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Original Sin

[This was originally part of a comment on a post about original sin at The Slapdash Godliness of a Good Girl.]

We can blame Augustine of Hippo for the idea of original sin. As such, it is one of the most hellish inventions of mankind.

Let me recap. God wanted to show everyone how infinitely loving he is, so he created Adam and Eve and put them in a paradisaical garden knowing that they would break his rule about eating of the fruit one particular tree. When they broke his rule (just like he knew they would), he cast them out of paradise into a torture chamber inhabited by a malicious demon he refuses to rein in. Adam and Eve and all of their children suffer at this demon’s hands. He creates earthquakes, floods, plagues, famines, pestilences, and all manner of suffering to punish Adam and Eve’s family for the time back in paradise when their first parents dared to eat that fruit that God tempted them with. Before the demon can do this, however, he must get God’s approval to make sure that no one who believes in God’s love suffers more than necessary, such are the protocols of the heavenly bureaucracy. Satan is on God’s payroll, doing all the dirty work God doesn’t care to do.

Millions upon millions upon billions of people are tortured and killed in this torture chamber with God’s approval. God’s sense of justice demands that God punish all of humanity for Adam and Eve’s sin of which they had no part and for choosing evil themselves, just as he created them to do. He couldn’t show his love if people didn’t suffer, so his plan from the beginning was to create humanity in such a way that they would certainly sin, torture humanity when they sinned according to his plan, and come to their rescue.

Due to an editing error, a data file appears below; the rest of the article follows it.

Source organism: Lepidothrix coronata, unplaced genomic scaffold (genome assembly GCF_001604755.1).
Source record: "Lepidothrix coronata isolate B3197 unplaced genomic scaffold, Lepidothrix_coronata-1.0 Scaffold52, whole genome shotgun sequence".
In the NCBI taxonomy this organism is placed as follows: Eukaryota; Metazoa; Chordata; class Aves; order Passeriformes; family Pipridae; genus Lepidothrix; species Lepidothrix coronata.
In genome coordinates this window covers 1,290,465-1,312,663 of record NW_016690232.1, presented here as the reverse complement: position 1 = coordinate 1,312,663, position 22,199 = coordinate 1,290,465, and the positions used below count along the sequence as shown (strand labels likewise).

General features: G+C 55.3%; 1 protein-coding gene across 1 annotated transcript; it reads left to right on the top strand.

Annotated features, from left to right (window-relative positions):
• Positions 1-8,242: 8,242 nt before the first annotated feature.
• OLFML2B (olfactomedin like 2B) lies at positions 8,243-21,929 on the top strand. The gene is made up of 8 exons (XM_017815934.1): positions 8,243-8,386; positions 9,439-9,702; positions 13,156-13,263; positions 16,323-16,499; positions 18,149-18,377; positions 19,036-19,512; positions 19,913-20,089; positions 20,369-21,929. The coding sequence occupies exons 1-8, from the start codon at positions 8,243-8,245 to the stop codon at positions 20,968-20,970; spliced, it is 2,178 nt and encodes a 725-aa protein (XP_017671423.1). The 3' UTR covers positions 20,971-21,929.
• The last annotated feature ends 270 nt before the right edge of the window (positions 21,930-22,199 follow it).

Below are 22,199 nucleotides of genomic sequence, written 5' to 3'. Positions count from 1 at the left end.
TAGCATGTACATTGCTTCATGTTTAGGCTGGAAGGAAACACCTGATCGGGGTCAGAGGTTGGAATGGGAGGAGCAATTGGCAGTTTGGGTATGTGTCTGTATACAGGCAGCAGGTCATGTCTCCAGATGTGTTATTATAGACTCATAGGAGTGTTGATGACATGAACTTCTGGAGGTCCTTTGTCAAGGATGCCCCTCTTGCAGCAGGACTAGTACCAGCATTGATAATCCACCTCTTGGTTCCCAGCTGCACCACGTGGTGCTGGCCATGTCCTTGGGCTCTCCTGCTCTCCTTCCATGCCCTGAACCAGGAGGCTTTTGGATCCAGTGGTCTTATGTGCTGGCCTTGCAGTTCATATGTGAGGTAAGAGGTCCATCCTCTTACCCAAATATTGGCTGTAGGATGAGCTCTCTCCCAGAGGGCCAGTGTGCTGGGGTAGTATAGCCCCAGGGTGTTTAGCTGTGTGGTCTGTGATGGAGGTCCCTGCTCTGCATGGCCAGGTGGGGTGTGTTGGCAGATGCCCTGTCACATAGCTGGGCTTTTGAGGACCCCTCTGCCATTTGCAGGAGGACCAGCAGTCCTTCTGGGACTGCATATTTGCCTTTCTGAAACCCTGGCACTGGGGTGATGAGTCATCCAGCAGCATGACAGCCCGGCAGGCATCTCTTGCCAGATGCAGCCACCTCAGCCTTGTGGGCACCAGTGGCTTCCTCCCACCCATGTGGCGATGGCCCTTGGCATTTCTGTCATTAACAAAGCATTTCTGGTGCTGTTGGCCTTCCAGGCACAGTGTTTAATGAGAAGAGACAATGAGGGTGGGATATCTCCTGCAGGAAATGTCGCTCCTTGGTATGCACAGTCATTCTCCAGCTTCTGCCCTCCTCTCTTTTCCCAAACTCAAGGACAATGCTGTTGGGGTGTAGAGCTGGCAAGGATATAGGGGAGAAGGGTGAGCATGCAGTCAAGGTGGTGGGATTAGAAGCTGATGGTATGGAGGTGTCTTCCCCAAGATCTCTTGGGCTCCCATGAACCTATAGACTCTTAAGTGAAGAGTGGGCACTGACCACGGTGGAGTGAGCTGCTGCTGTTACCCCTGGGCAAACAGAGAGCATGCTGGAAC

Seeing his plan was going well (what with all the suffering and dying going on), it was time for God to show his love, so he took on a mortal body. After being tortured for a day or two, he gave up and died. (Or even worse, he tortured and killed his own Son to make up for his own actions.) This made God feel better about the suffering of all the billions of people who he’s banished to his torture chamber.

If God let all those tortured souls live forever in paradise, it would probably make up for all his hellish sadism. Yet he still put a condition on humanity’s relief from suffering. They had no choice to come to this nightmare chamber in the first place. He never asked them their preference beforehand, yet they bear the final responsibility for getting themselves out. They must first believe—while still being tortured—that he loves them. Not only that, they must love him in return. Anyone who can’t muster the credulity necessary to believe that, anyone who doubts his love in the face of all his sadism, anyone who doesn’t thank him for the chance to suffer and die at his behest will go on suffering forever in an even worse torture chamber reserved for the skeptical and the ignorant.

God sounds like one hell of a cult leader.